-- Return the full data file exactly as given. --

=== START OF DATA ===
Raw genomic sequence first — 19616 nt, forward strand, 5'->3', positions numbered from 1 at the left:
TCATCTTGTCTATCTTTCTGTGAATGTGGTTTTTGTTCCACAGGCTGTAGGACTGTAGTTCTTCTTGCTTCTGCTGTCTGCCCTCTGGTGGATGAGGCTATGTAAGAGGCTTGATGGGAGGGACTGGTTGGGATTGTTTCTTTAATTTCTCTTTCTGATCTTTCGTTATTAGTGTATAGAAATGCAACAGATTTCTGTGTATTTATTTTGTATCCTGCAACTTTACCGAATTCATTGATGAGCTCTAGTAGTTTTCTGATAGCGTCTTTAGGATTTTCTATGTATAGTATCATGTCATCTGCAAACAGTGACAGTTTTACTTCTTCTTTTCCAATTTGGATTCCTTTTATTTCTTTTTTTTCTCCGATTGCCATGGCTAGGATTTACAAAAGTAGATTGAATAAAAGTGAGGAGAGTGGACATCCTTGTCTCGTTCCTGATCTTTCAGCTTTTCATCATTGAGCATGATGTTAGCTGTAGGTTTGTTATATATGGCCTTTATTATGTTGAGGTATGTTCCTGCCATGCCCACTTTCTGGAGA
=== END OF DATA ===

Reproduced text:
Raw genomic sequence first — 19616 nt, forward strand, 5'->3', positions numbered from 1 at the left:
TCATCTTGTCTATCTTTCTGTGAATGTGGTTTTTGTTCCACAGGCTGTAGGACTGTAGTTCTTCTTGCTTCTGCTGTCTGCCCTCTGGTGGATGAGGCTATGTAAGAGGCTTGATGGGAGGGACTGGTTGGGATTGTTTCTTTAATTTCTCTTTCTGATCTTTCGTTATTAGTGTATAGAAATGCAACAGATTTCTGTGTATTTATTTTGTATCCTGCAACTTTACCGAATTCATTGATGAGCTCTAGTAGTTTTCTGATAGCGTCTTTAGGATTTTCTATGTATAGTATCATGTCATCTGCAAACAGTGACAGTTTTACTTCTTCTTTTCCAATTTGGATTCCTTTTATTTCTTTTTTTTCTCCGATTGCCATGGCTAGGATTTACAAAAGTAGATTGAATAAAAGTGAGGAGAGTGGACATCCTTGTCTCGTTCCTGATCTTTCAGCTTTTCATCATTGAGCATGATGTTAGCTGTAGGTTTGTTATATATGGCCTTTATTATGTTGAGGTATGTTCCTGCCATGCCCACTTTCTGGAGA